March 23, 2020
I want to preface this article with a little bit of backstory about myself. I've been a Disney World Cast Member since 2016 when I participated in the Disney College Program. I've made tons of friends over the last few years, many whom have come and gone. I've seen the parks during every holiday, festival, hurricanes, and the opening of several new areas and attractions. But I have never seen anything like the shutdown caused by the COVID-19 pandemic of 2020. Because of this shutdown, I've had to say good-bye to dozens of people I probably won't ever see again--many of whom left before I could say anything at all. I had a college program friend stay with me after she was laid off because the earliest flight she could find was two days after they had to be out of their housing units. I've spent the past two weeks at home, trying to find out if I'm going to be paid while I'm out of work, and if so, how much. As glad as I am that the Walt Disney Company decided to put the safety of its guests and cast members first, it's been a confusing and nerve-wracking waiting game for updates.
On Thursday, March 12, 2020, the happiest and most magical places on Earth received news that shook guests and employees alike to their core. Disneyland and Walt Disney World announced they were closing their parks for two weeks in an attempt to combat the ever-growing COVID-19 epidemic sweeping the world. Both Shanghai and Hong Kong’s Disneyland parks had closed in January, and Disneyland Paris had been rumored to be considering the same. But never in Disney history had multiple parks closed for more than two days. California’s Disneyland had closed for a day after the JFK shooting in 1963, Florida’s Walt Disney World has had one-day closures due to hurricanes, and both parks had closed following the 9/11 attacks. But this announcement, stating that both parks, and Disneyland Paris, were to close for at least two weeks, was unprecedented.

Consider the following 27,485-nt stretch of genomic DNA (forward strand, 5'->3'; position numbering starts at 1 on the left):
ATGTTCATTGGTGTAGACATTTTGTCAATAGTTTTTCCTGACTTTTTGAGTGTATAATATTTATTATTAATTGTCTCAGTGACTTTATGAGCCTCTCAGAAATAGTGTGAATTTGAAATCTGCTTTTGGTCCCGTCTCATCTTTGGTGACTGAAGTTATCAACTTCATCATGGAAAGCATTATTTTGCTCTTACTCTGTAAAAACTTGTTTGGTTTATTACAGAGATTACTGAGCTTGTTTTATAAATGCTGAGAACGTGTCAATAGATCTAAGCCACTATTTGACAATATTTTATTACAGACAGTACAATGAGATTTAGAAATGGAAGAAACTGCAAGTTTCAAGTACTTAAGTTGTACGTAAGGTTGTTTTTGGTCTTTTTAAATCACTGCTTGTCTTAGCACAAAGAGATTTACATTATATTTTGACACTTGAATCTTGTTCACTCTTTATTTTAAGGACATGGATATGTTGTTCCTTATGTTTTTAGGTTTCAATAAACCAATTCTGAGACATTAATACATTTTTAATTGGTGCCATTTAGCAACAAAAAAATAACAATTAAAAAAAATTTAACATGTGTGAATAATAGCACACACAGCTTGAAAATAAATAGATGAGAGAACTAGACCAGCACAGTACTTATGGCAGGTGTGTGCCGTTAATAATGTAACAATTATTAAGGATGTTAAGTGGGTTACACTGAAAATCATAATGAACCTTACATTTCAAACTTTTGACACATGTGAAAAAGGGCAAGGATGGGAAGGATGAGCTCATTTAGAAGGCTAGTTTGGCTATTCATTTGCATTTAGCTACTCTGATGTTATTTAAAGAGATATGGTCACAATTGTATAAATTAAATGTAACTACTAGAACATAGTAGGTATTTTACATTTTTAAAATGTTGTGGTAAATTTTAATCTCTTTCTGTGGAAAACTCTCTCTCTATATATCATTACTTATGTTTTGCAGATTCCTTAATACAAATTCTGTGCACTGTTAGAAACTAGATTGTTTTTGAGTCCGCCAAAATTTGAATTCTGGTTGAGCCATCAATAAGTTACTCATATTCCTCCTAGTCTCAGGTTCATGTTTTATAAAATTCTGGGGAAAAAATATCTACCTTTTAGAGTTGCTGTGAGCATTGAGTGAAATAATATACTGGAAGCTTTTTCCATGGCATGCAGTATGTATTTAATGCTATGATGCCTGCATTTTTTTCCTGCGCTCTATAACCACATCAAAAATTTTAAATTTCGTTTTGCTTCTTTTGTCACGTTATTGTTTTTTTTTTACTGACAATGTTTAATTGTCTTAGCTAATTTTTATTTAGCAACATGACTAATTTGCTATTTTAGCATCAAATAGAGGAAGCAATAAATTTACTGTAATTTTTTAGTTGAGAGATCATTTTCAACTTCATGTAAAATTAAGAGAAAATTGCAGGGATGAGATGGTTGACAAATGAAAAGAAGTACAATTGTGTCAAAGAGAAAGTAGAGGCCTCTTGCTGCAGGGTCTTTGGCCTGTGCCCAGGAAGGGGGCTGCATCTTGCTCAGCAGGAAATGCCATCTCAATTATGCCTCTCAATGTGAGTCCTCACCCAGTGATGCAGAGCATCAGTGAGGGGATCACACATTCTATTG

As if that wasn’t shocking enough, news very quickly followed that thousands of Disney College Program (DCP) participants had been told they had 4 days to pack and leave housing. In simple terms, they had been laid off, with a questionable option of being allowed to come back and finish after the two weeks. The DCP is essentially an internship for college students that can last anywhere from 5 months to a year and often leads to these students going full or part-time with Disney. In addition to the cast members, guests in the resorts were also told they had a few days to pack and return home with the news that Disney was closing the resorts and shopping districts, in contrast to an earlier decision to keep those open.
Sunday, March 15, was the final day of normal operation before the two-week hiatus and a new heaviness hung over Walt Disney World. The cast members tried to do business as usual, but hushed conversations were held behind guests’ backs while questions without answers were asked between each other. Meanwhile, there were as many guests enjoying the park as there were those concerned about the severity of the ongoing pandemic. The magic seemingly could not keep out the worries of the outside world. Among this crowd were the DCP students, out in full force enjoying the last bit of Disney magic before facing the daunting task of telling their friends good-bye and trying to figure out next steps. Behind the scenes was a flurry of activity as various locations began organizing and sanitizing their areas while preparing to shut down for two weeks, if not longer.